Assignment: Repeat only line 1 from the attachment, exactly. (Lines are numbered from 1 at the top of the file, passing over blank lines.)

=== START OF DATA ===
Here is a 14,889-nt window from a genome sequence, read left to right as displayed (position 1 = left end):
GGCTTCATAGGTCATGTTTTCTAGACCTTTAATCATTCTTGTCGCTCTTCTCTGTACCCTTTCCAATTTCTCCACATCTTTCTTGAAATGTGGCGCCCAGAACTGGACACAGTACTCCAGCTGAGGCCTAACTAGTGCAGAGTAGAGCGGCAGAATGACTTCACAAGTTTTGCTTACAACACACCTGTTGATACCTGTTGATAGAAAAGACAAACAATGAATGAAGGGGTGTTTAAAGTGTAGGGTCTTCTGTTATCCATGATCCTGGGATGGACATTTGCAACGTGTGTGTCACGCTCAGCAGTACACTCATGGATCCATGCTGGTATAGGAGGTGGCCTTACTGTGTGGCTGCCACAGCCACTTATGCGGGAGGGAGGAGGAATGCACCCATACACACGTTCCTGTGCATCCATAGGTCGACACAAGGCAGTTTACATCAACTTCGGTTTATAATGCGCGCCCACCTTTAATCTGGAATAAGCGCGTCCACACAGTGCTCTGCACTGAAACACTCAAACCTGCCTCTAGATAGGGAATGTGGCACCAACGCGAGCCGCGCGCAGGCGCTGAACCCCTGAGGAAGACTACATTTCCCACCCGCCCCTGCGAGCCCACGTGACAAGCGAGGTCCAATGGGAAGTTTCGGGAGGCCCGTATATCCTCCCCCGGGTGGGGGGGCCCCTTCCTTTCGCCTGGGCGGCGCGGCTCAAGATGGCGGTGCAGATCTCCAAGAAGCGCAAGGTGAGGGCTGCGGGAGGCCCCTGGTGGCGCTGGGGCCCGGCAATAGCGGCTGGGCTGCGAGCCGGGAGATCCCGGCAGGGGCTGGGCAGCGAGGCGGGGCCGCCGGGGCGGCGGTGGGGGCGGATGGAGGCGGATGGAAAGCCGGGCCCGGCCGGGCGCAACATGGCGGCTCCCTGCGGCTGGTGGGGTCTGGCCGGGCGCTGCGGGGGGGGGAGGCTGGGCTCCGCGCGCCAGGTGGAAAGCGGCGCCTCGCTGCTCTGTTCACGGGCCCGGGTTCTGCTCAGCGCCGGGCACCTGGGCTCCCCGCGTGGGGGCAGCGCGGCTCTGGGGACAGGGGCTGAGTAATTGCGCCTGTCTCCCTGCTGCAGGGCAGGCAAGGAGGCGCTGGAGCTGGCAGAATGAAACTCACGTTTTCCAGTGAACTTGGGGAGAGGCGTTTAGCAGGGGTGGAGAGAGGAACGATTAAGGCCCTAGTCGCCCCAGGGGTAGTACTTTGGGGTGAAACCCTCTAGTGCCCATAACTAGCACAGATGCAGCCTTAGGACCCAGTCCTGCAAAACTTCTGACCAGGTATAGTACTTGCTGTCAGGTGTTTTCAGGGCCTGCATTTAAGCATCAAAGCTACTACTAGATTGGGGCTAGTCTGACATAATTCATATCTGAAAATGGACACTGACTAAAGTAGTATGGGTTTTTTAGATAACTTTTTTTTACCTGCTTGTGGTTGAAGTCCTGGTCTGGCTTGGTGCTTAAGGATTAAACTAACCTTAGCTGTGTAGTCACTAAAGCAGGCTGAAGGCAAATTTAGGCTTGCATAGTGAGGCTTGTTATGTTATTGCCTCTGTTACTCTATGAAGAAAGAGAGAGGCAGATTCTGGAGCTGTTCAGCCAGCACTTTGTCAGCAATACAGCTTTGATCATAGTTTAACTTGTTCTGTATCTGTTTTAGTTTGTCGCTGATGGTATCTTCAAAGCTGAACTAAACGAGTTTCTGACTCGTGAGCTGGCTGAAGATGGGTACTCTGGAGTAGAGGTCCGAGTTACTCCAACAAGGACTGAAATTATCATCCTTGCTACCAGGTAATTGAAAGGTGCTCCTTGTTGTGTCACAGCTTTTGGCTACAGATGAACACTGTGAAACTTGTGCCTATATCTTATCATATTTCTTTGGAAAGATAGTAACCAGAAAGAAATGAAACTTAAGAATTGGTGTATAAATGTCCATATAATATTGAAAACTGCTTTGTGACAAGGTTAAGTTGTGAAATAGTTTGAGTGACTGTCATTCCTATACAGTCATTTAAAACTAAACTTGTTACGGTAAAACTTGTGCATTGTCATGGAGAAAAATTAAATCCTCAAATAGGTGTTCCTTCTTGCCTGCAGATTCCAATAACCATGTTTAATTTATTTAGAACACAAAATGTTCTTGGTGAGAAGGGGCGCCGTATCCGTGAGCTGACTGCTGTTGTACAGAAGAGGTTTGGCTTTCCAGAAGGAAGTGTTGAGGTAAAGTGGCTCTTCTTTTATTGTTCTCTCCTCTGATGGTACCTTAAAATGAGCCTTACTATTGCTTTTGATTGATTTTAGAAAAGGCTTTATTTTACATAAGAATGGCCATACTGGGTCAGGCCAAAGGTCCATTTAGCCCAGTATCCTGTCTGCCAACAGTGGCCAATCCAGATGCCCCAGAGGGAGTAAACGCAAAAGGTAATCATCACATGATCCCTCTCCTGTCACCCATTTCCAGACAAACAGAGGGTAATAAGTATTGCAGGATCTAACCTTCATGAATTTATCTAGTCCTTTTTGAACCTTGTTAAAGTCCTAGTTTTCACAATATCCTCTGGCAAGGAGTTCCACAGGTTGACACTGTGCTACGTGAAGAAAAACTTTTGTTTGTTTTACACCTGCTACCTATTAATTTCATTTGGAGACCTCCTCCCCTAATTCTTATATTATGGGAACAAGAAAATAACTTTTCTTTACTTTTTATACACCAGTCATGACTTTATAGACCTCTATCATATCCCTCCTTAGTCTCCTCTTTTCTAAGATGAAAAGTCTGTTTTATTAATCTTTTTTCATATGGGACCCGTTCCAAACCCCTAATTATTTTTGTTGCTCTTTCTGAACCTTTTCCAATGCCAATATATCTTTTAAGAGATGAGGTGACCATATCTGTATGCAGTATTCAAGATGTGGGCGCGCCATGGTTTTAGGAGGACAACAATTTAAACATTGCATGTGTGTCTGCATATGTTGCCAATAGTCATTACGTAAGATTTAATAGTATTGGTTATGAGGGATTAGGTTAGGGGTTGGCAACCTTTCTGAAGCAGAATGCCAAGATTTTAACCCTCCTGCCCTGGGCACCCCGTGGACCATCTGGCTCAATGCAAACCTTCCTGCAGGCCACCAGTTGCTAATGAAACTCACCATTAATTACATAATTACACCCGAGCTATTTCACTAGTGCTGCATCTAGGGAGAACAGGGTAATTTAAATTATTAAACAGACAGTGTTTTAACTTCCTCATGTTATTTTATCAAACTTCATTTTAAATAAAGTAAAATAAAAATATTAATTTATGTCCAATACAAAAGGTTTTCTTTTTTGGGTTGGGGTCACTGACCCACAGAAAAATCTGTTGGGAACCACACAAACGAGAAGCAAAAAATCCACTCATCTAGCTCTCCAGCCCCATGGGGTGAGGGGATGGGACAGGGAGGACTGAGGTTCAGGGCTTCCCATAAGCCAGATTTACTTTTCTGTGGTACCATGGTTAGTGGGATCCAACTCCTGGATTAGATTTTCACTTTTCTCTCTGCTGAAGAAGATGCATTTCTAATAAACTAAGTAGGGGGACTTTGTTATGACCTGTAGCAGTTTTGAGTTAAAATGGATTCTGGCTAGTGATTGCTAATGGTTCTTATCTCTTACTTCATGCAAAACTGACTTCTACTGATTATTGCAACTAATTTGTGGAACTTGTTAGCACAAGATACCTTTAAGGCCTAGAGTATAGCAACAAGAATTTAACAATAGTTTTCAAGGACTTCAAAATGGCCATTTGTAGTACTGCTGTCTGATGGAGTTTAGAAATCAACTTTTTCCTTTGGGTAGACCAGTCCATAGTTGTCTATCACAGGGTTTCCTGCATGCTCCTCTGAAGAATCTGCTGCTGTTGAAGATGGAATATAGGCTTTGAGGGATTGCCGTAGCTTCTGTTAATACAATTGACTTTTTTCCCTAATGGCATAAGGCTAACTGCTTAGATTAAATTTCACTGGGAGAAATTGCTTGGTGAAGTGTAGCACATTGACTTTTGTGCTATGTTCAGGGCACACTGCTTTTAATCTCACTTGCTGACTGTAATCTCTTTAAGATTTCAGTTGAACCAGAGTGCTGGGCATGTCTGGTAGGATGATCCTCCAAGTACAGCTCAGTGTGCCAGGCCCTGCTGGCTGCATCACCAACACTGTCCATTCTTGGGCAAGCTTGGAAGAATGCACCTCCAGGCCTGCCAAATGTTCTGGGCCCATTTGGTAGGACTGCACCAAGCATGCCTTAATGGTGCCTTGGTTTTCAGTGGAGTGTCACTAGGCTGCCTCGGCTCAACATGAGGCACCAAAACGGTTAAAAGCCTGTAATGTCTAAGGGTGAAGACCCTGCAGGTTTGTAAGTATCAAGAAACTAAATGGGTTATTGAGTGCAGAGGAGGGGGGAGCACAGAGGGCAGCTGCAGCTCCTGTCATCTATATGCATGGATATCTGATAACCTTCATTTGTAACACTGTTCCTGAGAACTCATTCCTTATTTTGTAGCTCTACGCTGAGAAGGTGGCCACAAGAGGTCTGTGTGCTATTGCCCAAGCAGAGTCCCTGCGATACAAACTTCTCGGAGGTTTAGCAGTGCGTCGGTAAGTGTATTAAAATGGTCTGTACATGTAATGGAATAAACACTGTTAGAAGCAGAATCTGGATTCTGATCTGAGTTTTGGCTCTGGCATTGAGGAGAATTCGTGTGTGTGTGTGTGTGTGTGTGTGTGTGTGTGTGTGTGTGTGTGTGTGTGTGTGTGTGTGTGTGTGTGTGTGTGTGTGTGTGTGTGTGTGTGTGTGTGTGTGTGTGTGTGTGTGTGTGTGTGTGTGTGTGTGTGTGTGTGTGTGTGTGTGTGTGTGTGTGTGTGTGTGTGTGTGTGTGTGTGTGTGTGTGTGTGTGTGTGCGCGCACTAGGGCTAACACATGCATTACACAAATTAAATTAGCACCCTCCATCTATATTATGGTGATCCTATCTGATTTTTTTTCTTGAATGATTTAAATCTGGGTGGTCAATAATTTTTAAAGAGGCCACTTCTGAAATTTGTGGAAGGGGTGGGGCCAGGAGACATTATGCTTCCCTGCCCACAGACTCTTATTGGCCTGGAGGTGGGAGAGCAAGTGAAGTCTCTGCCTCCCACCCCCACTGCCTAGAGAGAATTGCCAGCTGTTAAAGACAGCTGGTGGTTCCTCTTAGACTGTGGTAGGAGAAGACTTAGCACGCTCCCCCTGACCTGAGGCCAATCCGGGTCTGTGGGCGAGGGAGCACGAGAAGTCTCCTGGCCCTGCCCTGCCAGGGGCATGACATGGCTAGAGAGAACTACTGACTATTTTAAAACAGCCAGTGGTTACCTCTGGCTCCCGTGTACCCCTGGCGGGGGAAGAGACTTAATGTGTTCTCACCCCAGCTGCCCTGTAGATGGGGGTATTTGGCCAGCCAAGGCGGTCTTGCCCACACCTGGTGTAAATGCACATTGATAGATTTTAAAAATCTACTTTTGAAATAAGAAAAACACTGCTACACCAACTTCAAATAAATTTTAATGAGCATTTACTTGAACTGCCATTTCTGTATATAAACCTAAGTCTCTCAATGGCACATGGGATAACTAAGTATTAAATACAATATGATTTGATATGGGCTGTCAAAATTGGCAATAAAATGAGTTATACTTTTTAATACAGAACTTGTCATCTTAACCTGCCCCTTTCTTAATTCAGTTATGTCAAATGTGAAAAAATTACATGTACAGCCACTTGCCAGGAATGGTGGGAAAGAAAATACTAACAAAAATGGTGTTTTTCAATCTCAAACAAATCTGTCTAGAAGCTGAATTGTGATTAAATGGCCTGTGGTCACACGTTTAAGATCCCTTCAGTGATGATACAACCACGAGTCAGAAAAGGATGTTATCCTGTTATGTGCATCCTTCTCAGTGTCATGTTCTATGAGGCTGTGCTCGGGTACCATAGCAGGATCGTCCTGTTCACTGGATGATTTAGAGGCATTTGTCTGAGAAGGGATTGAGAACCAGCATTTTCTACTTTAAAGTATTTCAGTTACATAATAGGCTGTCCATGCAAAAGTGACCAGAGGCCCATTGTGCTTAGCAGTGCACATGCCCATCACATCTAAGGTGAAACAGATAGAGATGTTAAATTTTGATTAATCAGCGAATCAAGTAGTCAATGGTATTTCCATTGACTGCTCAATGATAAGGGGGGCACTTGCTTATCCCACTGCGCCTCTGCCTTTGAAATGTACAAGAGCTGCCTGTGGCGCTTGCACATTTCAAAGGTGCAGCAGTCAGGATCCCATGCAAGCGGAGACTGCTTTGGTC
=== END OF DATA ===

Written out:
Here is a 14,889-nt window from a genome sequence, read left to right as displayed (position 1 = left end):